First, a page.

Subject: Re: Why lisp failed in the marketplace
From: Erik Naggum <>
Date: 1997/02/27
Newsgroups: comp.lang.lisp,comp.lang.scheme
Message-ID: <>

* Markku Laukkanen
| Well, I consider myself a good Lisp programmer, and it took me over a
| year to MASTER the Common Lisp. Of course, if you mean some C/C++ like
| programming, it is possible to grab CL quite soon, but to learn CL in two
| weeks..  That is a good joke.

more anecdotal evidence: I don't know how much time I spent learning the
basics in Lisp, because I don't think I spent any conscious time on it.
The Little Lisper lay on a table in the "pause area" where I once worked,
and I picked it up and read it.  reading that book was probably all it took
to get most of the basics down pat.  (I was somewhere between 13 and 15 at
the time, probably very impressionable.)  the rest has just sort of floated
my way, _except_ for the more advanced aspects of CLOS and the condition
system, which I still find troubling -- philosophical misalignment, I
guess.  (`change-class' still makes me queasy, but I was on the road to
reinventing it, so I have come to conclude it can be the Right Thing when
state-changes are easier to express with class changes.)

most of my journey in Common Lisp has been a series of incidents like this:
a week of programming, realizing that I'm doing "grunt work", having a
flash of anxiety that this is "bad", reading up on some of the stuff I
didn't see any use for or didn't understand in Steele or the HyperSpec, and
getting much relieved, then deleting 500 lines of code and doing that
week's work over in two hours.  very satisfied, I write my observations
down in a "programmer's log", take the rest of the day off, and play with
the concept (and my cat).  two years of that, and I think I have a pretty
good grasp of the language.  (Scheme, in contrast, gives me the feeling
that this kind of "grunt work" is _not_ bad -- Scheme programmers implement
complex stuff with basic buildings blocks over and over, it seems.)

however, and this is what I find important, at no point in my using Common
Lisp have I been _stumped_, or feeling that I was banging my head against a
wall of minutiae or any such thing.  I didn't _need_ to "master" Common
Lisp to use it well.  the simpler aspects of CLOS was shown to me by a
friend not long ago -- it's just been saving me time, not the insufferable
hair that I had to fight myself through in C++.  I'm sure C++ can be as
easy to learn as CLOS (Andrew Koenig's ever-present counter-argument that
C++ is hard is that he can teach people this stuff in mere days), but
_mistakes_ in C++ devour you (and sometimes your machine), and face you
with language details you didn't even know _could_ exist.  a C++ programmer
might very easily see his program do something completely insane and spend
the next three days trying to figure out what the hell happened, just to
find that he had declared a new function and some other function was called
with an argument of the wrong type and some constructor was called that he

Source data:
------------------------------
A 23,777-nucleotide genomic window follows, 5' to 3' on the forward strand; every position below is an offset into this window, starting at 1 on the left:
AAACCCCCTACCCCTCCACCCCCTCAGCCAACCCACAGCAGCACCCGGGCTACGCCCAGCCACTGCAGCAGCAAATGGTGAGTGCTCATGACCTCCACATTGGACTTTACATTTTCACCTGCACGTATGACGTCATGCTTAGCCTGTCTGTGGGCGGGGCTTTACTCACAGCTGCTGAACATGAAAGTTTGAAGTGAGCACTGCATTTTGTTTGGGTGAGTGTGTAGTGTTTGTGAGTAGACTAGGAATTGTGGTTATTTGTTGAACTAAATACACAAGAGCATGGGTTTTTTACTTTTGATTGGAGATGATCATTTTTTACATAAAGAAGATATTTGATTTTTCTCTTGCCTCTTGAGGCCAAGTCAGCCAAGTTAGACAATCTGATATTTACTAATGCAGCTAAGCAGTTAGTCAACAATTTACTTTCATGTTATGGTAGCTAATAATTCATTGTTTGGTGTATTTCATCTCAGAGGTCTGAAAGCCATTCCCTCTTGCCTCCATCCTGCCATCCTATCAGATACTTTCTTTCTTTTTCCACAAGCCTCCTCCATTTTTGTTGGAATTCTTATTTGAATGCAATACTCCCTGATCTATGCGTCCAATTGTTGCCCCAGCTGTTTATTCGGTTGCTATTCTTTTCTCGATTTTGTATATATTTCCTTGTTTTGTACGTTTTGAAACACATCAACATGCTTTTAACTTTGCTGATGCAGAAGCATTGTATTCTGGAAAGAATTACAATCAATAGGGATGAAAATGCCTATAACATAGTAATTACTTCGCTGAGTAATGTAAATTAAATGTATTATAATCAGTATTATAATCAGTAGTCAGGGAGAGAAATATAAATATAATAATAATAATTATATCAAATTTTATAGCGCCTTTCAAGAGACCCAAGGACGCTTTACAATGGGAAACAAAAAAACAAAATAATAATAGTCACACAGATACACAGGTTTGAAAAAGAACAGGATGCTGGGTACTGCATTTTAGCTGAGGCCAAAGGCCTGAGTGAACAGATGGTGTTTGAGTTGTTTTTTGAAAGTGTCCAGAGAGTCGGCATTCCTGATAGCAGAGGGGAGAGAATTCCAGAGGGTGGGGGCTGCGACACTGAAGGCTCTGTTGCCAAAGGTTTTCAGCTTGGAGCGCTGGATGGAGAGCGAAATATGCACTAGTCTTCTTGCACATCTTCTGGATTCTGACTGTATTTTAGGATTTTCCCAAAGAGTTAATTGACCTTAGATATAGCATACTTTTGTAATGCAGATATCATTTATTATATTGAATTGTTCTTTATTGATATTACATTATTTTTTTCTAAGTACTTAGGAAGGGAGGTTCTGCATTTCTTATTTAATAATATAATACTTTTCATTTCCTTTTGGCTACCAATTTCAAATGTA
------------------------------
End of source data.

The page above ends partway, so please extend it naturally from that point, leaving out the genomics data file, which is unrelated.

didn't even know would be affected by his new function.  contrast this kind
of incident (I had one of them a week, not all equally severe, when I tried
to use C++ in a project in 1993) with the Common Lisp incidents I described
above.  C++ instilled in me a fear of mistakes that crippled my ability to
experiment with the language, because I was unable to see the chain of
events that led to the compiler's decisions, and I don't think I should
have had to, either.  Common Lisp provided me with an environment where
mistakes had a _very_ low cost and offered early and precise detection to
boot.  this provided me with an early warning system for anything I might
need to look up or study more.  in C++, I would tend to think "sh*t, this
_should_ work", whereas in Common Lisp, I would think "hmm, that's odd",
and reach for the documentation.  (I have subtracted for the normal
bug-hunting in all the software I use in these descriptions.)

concluding from the way I have learned many different programming languages
(and CPU's) over the years, I'd say that the _only_ thing that matters to a
student of a language is that he can _trust_ the language.  I can trust C,
I can trust Common Lisp, but I _could not_ trust C++.  most of today's
programmers _don't_ trust their programming language or environment and
thus have a hard time with the "trust" concept, or so it seems, anyway.

(speaking of trust, allow me a digression: people will associate feelings
of distrust and the resulting powerlessness with some part of the learning
experience, but not necessarily the right one.  I suspect that some of this
distrust from other languages is hurting Lisp.  I speculate (I haven't made
the slightest effort to test this idea on others, however) that when a
programmer in a syntax-rich language reaches for the parens, it is because
he cannot trust the compiler to do what he wants.  I know from my own
experience that I have had to add parens to oddly misbehaving expressions
in C, but I haven't associated the pain of the debugging with the parens --
I have associated it with the infix syntax.  if you associate the pain with
the parens, how will you feel about a language where there are parens all
over the place?  now, if you're into conspiracy theories, or just enjoying
them, consider that the most overloaded of all the horribly overloaded
operators in C++ are the parens.  if you were desinging a language, and you
understood this feeling of distrust and the associative nature of the human
brain, would it not be a great idea to make parens the most painful of all
your operators if you wanted to keep your victims from discovering Lisp?)

if you think big enough, you never have to do it